developing understanding and appreciation in kids for what they have

A good 7 years ago before I had children I heard the story of a couple who owned a homestead and allowed a class of grade 1 students to come and explore her large farm. She was shocked that when asked the simple question "where does milk come from?" They all agreed it came from the supermarket. Given the chance to think further back, they didn't know. The woman took pleasure in showing the kids the cows and how we get milk from them and so on. They were thrilled and surprised!

This resonated with me so strongly back then. I decided when I had children I wanted them to know where milk comes from, and veggies, and eggs, and petrol and even there toys.


Well aside from the fact that common knowledge calls for some of it, the earlier a child can understand that things dont just drop out of the sky, and man does not make everything from nothing, the better. Better for their faith, better for their appreciation of the work behind the things we are blessed with, better for their general understanding about how things work.

We grew a veggie garden last year (its still growing at the moment) not only for the "fun" of it but also so that CurlyGirl could see first hand where veggies come from, how some are under the ground and some grow on stalks and so on. So that she could experience and see the time, the effort and the wonder of planting a seed and cultivating it. So she understood that veggies dont just get delivered to the shops on a magical truck but they are grown and cared for by farmers and they come from the ground and we are blessed to enjoy them when someone else has done all the work and that's why we pay for them.

We have also had Chooks which served their similar learning purpose and we have had talks in the shops about how our clothes get sewn by people working very hard in factories in other countries.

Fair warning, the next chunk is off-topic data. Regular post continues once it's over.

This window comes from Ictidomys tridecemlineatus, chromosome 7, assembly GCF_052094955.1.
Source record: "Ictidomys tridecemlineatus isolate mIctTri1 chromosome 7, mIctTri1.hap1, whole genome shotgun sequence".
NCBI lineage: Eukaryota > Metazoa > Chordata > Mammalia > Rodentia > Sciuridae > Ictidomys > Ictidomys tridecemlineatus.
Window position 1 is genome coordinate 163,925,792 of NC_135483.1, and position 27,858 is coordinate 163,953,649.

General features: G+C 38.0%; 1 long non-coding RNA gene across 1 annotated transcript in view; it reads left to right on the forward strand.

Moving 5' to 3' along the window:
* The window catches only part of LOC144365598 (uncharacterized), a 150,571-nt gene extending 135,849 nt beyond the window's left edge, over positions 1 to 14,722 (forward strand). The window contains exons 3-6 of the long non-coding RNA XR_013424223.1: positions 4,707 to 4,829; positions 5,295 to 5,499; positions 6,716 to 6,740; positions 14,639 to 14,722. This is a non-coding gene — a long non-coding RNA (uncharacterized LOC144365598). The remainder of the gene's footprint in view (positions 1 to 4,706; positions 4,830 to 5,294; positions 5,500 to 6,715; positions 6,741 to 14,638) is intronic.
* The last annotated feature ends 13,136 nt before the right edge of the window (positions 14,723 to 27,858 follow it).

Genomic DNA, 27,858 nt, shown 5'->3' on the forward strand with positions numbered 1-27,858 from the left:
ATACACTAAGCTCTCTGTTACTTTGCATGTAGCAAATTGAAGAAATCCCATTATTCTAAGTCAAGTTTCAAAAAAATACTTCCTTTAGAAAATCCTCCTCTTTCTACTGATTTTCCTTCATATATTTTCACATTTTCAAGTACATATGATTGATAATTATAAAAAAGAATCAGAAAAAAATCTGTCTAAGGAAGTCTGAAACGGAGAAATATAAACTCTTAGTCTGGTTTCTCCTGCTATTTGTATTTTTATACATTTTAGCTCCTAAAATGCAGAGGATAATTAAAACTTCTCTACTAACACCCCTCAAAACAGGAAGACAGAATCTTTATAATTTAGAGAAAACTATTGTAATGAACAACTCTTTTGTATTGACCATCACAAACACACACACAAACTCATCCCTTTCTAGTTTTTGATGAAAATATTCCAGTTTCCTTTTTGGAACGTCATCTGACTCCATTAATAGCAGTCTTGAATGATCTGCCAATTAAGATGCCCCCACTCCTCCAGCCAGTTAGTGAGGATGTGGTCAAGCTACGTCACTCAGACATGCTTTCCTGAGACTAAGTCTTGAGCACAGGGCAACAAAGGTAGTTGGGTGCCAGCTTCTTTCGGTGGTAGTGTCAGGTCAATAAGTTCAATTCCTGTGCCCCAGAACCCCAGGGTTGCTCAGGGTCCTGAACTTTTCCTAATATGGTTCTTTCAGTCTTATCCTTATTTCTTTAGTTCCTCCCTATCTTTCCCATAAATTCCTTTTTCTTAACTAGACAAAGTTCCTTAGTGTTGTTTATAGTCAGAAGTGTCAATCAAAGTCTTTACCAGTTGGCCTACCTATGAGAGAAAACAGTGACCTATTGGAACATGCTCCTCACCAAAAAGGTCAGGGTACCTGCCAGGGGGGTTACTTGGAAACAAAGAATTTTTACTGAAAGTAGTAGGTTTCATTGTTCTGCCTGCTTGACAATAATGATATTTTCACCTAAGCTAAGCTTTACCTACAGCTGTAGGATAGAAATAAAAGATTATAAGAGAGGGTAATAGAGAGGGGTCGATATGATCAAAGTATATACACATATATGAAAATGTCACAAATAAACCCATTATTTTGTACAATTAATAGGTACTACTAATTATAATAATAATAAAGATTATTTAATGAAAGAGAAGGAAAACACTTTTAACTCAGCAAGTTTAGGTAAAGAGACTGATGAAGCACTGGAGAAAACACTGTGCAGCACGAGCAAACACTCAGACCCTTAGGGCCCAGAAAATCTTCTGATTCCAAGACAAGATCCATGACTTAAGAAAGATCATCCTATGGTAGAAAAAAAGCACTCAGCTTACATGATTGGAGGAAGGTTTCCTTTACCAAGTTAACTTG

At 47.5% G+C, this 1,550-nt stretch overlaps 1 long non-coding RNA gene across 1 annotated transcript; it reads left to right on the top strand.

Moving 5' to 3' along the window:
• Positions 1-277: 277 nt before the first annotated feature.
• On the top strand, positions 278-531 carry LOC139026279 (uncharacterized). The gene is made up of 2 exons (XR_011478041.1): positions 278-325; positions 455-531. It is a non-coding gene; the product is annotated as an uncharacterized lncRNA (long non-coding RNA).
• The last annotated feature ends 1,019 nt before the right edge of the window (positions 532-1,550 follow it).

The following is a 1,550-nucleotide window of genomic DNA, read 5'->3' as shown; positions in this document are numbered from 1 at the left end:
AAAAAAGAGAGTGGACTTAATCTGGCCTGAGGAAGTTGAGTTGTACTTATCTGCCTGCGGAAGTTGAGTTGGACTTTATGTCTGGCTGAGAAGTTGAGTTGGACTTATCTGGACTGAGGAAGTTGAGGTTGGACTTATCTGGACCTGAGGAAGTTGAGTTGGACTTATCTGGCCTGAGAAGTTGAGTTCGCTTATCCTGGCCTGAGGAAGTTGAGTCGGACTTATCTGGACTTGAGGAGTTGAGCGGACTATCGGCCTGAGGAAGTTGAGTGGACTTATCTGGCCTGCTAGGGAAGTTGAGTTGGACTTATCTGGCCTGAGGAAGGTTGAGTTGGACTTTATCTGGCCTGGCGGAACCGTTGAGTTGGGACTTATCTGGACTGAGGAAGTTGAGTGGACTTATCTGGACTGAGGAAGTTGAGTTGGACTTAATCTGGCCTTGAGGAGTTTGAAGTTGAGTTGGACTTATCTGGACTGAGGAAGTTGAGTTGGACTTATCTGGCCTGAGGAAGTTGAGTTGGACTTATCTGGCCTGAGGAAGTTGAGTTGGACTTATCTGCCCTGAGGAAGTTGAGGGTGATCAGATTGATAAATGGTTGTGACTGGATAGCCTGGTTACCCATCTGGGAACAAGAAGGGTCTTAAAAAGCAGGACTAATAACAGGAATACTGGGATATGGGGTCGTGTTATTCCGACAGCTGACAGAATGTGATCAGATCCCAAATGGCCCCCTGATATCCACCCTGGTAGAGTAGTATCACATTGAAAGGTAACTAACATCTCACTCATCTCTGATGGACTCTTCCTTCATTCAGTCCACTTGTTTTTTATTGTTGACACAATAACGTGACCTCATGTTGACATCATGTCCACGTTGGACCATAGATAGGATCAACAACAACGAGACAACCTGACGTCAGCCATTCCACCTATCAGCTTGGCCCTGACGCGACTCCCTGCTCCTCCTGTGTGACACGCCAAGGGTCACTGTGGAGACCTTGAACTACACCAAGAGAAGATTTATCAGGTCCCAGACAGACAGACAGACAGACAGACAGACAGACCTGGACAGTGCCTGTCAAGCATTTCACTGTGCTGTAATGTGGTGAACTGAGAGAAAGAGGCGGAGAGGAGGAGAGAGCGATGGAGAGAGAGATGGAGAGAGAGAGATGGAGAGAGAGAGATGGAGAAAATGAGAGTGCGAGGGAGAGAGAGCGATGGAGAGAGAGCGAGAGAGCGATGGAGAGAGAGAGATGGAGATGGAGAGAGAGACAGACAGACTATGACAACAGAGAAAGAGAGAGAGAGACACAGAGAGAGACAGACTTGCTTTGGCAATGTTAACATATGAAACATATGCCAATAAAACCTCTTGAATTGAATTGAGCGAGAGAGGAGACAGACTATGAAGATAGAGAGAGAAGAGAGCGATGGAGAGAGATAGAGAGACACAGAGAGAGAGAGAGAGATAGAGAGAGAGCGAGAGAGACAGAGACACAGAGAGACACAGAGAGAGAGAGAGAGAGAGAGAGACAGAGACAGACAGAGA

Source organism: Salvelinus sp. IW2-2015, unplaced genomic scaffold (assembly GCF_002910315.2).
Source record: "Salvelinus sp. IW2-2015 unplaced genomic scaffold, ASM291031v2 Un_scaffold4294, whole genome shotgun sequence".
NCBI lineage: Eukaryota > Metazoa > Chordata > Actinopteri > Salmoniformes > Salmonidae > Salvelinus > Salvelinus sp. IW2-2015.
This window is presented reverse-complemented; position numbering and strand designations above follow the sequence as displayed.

I just think that young children knowing these things helps to encourage gratitude and perspective and maybe even dabbles in the early stages of fending off the excessive materialism which they are exposed to whenever they step foot into a shopping center or the like.

I know its sinking in because for example the last time we went to the bakery, CurlyGirl thanked the lady who served us for waking up early to make our bread :-)

Yesterday, we picked up a new desk-chair from Ikea. (I heart Ikea for SO many reasons!) And Curly Girl helped me assemble it. She did most of the work. She did a great job with the allen key too which is really fiddly for small hands. it was great for her to do this simple activity because not only does it continue the theme that things dont just make themselves, but also it took teamwork, logic, fine and gross motor skills and got her working to enjoy what she was blessed with.

You see she gets alot of stuff. We are surrounded by generous people and although I'm extremely greatful, I don't want my kids being spoilt brats. So I like to make a point of doing things like this with her. She enjoys it, learns something new, and appreciates things more.

Sure it'd be easier to buy ALL our veggies instead of grow them... and even cost the same since we buy ours from farmers markets. Yes, it'd be quicker to just do the chair myself once she has gone to bed... but whats the fun in that? All life is a learning opportunity, and when kids are still young they are willing to be helpful and interested in simple concepts so why not?

Back to the chair, she was quite proud of herself. Look at that cute tiny little hand... I just wanna squeeze it!